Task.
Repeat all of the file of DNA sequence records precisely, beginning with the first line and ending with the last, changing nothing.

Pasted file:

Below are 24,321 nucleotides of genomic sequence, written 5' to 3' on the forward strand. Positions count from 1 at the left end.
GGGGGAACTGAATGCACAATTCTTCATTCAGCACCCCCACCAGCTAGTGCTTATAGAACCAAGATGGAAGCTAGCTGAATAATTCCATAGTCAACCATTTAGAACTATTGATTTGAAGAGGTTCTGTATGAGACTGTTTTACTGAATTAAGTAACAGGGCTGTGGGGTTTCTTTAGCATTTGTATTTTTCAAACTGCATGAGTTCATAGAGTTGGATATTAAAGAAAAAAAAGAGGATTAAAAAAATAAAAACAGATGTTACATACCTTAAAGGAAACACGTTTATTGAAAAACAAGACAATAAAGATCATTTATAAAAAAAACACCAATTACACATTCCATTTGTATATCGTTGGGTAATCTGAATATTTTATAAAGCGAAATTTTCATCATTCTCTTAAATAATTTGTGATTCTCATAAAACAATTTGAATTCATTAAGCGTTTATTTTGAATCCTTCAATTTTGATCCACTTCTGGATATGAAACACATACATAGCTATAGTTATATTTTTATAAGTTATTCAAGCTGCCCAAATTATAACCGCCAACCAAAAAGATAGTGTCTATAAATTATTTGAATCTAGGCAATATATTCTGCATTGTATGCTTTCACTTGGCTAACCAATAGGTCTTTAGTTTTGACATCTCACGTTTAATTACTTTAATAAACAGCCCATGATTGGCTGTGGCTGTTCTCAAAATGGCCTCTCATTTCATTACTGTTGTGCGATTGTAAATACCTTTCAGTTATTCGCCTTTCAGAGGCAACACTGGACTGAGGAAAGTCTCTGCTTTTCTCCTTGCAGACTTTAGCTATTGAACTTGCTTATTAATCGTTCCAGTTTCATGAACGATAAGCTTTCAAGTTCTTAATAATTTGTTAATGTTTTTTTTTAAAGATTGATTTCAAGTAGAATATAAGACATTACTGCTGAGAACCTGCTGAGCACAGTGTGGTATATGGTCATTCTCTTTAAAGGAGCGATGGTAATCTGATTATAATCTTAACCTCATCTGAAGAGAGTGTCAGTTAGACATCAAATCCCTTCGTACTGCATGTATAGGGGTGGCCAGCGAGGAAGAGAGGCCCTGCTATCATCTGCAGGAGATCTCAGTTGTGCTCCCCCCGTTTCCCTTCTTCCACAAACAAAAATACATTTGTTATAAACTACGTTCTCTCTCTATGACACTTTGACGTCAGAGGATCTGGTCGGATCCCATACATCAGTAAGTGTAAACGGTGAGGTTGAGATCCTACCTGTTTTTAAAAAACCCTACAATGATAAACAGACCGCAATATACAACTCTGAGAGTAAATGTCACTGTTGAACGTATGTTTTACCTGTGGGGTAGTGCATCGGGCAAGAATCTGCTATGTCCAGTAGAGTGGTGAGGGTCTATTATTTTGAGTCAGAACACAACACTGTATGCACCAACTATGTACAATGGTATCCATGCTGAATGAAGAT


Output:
Below are 24,321 nucleotides of genomic sequence, written 5' to 3' on the forward strand. Positions count from 1 at the left end.
GGGGGAACTGAATGCACAATTCTTCATTCAGCACCCCCACCAGCTAGTGCTTATAGAACCAAGATGGAAGCTAGCTGAATAATTCCATAGTCAACCATTTAGAACTATTGATTTGAAGAGGTTCTGTATGAGACTGTTTTACTGAATTAAGTAACAGGGCTGTGGGGTTTCTTTAGCATTTGTATTTTTCAAACTGCATGAGTTCATAGAGTTGGATATTAAAGAAAAAAAAGAGGATTAAAAAAATAAAAACAGATGTTACATACCTTAAAGGAAACACGTTTATTGAAAAACAAGACAATAAAGATCATTTATAAAAAAAACACCAATTACACATTCCATTTGTATATCGTTGGGTAATCTGAATATTTTATAAAGCGAAATTTTCATCATTCTCTTAAATAATTTGTGATTCTCATAAAACAATTTGAATTCATTAAGCGTTTATTTTGAATCCTTCAATTTTGATCCACTTCTGGATATGAAACACATACATAGCTATAGTTATATTTTTATAAGTTATTCAAGCTGCCCAAATTATAACCGCCAACCAAAAAGATAGTGTCTATAAATTATTTGAATCTAGGCAATATATTCTGCATTGTATGCTTTCACTTGGCTAACCAATAGGTCTTTAGTTTTGACATCTCACGTTTAATTACTTTAATAAACAGCCCATGATTGGCTGTGGCTGTTCTCAAAATGGCCTCTCATTTCATTACTGTTGTGCGATTGTAAATACCTTTCAGTTATTCGCCTTTCAGAGGCAACACTGGACTGAGGAAAGTCTCTGCTTTTCTCCTTGCAGACTTTAGCTATTGAACTTGCTTATTAATCGTTCCAGTTTCATGAACGATAAGCTTTCAAGTTCTTAATAATTTGTTAATGTTTTTTTTTAAAGATTGATTTCAAGTAGAATATAAGACATTACTGCTGAGAACCTGCTGAGCACAGTGTGGTATATGGTCATTCTCTTTAAAGGAGCGATGGTAATCTGATTATAATCTTAACCTCATCTGAAGAGAGTGTCAGTTAGACATCAAATCCCTTCGTACTGCATGTATAGGGGTGGCCAGCGAGGAAGAGAGGCCCTGCTATCATCTGCAGGAGATCTCAGTTGTGCTCCCCCCGTTTCCCTTCTTCCACAAACAAAAATACATTTGTTATAAACTACGTTCTCTCTCTATGACACTTTGACGTCAGAGGATCTGGTCGGATCCCATACATCAGTAAGTGTAAACGGTGAGGTTGAGATCCTACCTGTTTTTAAAAAACCCTACAATGATAAACAGACCGCAATATACAACTCTGAGAGTAAATGTCACTGTTGAACGTATGTTTTACCTGTGGGGTAGTGCATCGGGCAAGAATCTGCTATGTCCAGTAGAGTGGTGAGGGTCTATTATTTTGAGTCAGAACACAACACTGTATGCACCAACTATGTACAATGGTATCCATGCTGAATGAAGAT